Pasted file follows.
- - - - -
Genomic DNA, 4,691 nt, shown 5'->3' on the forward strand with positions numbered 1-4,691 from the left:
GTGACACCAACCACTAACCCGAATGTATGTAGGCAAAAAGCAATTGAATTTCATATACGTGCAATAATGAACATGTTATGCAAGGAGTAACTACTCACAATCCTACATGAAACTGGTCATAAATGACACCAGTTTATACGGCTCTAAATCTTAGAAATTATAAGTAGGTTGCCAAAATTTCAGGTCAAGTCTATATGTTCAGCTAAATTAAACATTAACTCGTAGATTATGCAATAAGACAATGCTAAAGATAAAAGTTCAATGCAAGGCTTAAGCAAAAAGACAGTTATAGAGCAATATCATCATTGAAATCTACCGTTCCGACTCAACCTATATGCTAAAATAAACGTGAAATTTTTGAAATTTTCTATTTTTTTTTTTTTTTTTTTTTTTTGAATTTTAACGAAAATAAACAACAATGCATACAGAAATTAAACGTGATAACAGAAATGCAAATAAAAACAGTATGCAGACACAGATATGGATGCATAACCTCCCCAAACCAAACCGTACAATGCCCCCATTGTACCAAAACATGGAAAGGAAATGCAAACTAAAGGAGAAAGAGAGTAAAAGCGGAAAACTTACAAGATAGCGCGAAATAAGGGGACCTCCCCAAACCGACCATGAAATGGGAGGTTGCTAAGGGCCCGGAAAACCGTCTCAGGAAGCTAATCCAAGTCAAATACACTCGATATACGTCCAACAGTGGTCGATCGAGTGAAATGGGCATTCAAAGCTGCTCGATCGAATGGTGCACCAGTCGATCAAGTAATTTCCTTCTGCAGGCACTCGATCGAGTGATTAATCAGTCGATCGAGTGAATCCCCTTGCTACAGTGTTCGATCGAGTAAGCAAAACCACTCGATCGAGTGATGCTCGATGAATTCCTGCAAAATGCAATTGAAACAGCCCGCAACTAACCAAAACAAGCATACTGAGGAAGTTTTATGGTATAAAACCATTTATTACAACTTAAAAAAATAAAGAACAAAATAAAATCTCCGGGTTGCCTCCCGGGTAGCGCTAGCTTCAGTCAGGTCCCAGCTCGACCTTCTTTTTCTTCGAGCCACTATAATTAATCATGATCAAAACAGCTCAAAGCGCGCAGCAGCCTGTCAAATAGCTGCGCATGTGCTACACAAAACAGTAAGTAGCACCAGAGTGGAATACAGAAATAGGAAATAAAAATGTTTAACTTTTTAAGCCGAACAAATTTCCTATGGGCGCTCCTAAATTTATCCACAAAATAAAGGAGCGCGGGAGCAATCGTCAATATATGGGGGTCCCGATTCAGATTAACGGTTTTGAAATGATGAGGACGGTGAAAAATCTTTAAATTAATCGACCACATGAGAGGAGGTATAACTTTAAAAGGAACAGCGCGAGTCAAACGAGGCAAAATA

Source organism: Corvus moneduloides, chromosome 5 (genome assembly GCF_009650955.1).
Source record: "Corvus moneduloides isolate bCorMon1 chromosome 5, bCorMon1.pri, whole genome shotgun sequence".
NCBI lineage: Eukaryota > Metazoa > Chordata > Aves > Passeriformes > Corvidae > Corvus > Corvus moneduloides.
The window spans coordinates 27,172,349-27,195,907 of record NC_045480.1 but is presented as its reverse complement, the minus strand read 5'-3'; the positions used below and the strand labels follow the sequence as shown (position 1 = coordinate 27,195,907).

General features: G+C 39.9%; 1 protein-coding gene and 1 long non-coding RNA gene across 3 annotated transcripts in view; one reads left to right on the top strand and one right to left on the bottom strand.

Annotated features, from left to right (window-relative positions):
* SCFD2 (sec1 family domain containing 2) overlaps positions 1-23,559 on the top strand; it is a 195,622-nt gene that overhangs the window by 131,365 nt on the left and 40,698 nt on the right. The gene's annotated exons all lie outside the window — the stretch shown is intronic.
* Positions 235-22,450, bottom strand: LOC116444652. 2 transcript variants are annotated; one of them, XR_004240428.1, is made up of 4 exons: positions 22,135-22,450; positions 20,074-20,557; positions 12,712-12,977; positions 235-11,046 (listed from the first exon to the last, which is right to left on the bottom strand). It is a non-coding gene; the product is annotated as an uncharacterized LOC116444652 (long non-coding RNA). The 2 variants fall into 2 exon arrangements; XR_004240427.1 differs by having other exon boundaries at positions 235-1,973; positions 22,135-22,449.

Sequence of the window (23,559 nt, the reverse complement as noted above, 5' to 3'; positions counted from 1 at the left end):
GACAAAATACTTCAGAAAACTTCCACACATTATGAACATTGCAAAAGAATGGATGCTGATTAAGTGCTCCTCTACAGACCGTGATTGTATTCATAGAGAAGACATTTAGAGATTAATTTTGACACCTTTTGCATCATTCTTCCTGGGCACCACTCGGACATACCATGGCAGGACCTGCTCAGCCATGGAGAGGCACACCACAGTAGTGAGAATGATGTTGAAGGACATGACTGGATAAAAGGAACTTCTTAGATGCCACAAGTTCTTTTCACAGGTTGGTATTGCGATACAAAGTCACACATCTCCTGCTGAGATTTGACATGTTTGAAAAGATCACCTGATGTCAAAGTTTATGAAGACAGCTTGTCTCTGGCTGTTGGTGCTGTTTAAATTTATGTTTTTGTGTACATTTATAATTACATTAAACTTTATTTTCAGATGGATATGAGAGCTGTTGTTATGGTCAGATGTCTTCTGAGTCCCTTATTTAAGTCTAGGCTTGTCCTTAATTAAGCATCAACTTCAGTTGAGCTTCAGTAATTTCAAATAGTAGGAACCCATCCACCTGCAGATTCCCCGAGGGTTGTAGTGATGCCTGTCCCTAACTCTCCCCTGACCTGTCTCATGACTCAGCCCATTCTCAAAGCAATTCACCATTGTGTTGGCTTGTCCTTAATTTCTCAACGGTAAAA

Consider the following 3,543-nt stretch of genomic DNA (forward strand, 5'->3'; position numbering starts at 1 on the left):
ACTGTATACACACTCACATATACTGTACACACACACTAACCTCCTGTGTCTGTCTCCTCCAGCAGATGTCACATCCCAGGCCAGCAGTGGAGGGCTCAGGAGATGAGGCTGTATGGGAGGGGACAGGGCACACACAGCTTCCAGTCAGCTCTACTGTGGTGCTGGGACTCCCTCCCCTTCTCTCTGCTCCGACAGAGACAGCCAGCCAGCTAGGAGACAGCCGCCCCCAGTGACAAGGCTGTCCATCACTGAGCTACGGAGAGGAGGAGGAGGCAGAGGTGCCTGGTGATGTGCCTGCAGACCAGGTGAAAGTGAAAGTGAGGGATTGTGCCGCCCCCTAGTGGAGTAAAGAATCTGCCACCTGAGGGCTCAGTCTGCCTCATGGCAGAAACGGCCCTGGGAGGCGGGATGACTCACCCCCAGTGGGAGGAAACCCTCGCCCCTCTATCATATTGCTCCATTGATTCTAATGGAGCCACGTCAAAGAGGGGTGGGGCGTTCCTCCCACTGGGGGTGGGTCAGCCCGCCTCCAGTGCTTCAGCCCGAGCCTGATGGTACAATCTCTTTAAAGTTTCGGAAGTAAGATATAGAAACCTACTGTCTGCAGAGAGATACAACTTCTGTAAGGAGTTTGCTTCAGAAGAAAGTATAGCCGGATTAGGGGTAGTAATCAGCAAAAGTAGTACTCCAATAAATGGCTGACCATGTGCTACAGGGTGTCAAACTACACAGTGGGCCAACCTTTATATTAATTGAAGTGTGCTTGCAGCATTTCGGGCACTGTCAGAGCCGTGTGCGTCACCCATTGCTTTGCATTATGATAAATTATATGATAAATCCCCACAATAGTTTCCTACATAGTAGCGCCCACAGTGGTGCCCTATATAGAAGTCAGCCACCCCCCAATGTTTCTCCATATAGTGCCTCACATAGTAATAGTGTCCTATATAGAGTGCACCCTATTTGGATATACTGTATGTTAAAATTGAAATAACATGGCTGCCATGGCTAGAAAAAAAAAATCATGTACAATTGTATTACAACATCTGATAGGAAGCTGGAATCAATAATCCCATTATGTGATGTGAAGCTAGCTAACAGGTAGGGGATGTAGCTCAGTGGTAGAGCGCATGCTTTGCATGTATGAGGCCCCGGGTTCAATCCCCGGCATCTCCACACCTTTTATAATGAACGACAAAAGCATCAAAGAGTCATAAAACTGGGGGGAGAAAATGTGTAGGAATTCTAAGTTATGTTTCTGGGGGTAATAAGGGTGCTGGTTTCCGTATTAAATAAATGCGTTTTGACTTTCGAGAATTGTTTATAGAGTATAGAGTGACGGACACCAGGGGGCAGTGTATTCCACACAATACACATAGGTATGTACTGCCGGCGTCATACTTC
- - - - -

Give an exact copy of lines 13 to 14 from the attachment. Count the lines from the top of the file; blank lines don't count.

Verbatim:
Consider the following 3,543-nt stretch of genomic DNA (forward strand, 5'->3'; position numbering starts at 1 on the left):
ACTGTATACACACTCACATATACTGTACACACACACTAACCTCCTGTGTCTGTCTCCTCCAGCAGATGTCACATCCCAGGCCAGCAGTGGAGGGCTCAGGAGATGAGGCTGTATGGGAGGGGACAGGGCACACACAGCTTCCAGTCAGCTCTACTGTGGTGCTGGGACTCCCTCCCCTTCTCTCTGCTCCGACAGAGACAGCCAGCCAGCTAGGAGACAGCCGCCCCCAGTGACAAGGCTGTCCATCACTGAGCTACGGAGAGGAGGAGGAGGCAGAGGTGCCTGGTGATGTGCCTGCAGACCAGGTGAAAGTGAAAGTGAGGGATTGTGCCGCCCCCTAGTGGAGTAAAGAATCTGCCACCTGAGGGCTCAGTCTGCCTCATGGCAGAAACGGCCCTGGGAGGCGGGATGACTCACCCCCAGTGGGAGGAAACCCTCGCCCCTCTATCATATTGCTCCATTGATTCTAATGGAGCCACGTCAAAGAGGGGTGGGGCGTTCCTCCCACTGGGGGTGGGTCAGCCCGCCTCCAGTGCTTCAGCCCGAGCCTGATGGTACAATCTCTTTAAAGTTTCGGAAGTAAGATATAGAAACCTACTGTCTGCAGAGAGATACAACTTCTGTAAGGAGTTTGCTTCAGAAGAAAGTATAGCCGGATTAGGGGTAGTAATCAGCAAAAGTAGTACTCCAATAAATGGCTGACCATGTGCTACAGGGTGTCAAACTACACAGTGGGCCAACCTTTATATTAATTGAAGTGTGCTTGCAGCATTTCGGGCACTGTCAGAGCCGTGTGCGTCACCCATTGCTTTGCATTATGATAAATTATATGATAAATCCCCACAATAGTTTCCTACATAGTAGCGCCCACAGTGGTGCCCTATATAGAAGTCAGCCACCCCCCAATGTTTCTCCATATAGTGCCTCACATAGTAATAGTGTCCTATATAGAGTGCACCCTATTTGGATATACTGTATGTTAAAATTGAAATAACATGGCTGCCATGGCTAGAAAAAAAAAATCATGTACAATTGTATTACAACATCTGATAGGAAGCTGGAATCAATAATCCCATTATGTGATGTGAAGCTAGCTAACAGGTAGGGGATGTAGCTCAGTGGTAGAGCGCATGCTTTGCATGTATGAGGCCCCGGGTTCAATCCCCGGCATCTCCACACCTTTTATAATGAACGACAAAAGCATCAAAGAGTCATAAAACTGGGGGGAGAAAATGTGTAGGAATTCTAAGTTATGTTTCTGGGGGTAATAAGGGTGCTGGTTTCCGTATTAAATAAATGCGTTTTGACTTTCGAGAATTGTTTATAGAGTATAGAGTGACGGACACCAGGGGGCAGTGTATTCCACACAATACACATAGGTATGTACTGCCGGCGTCATACTTC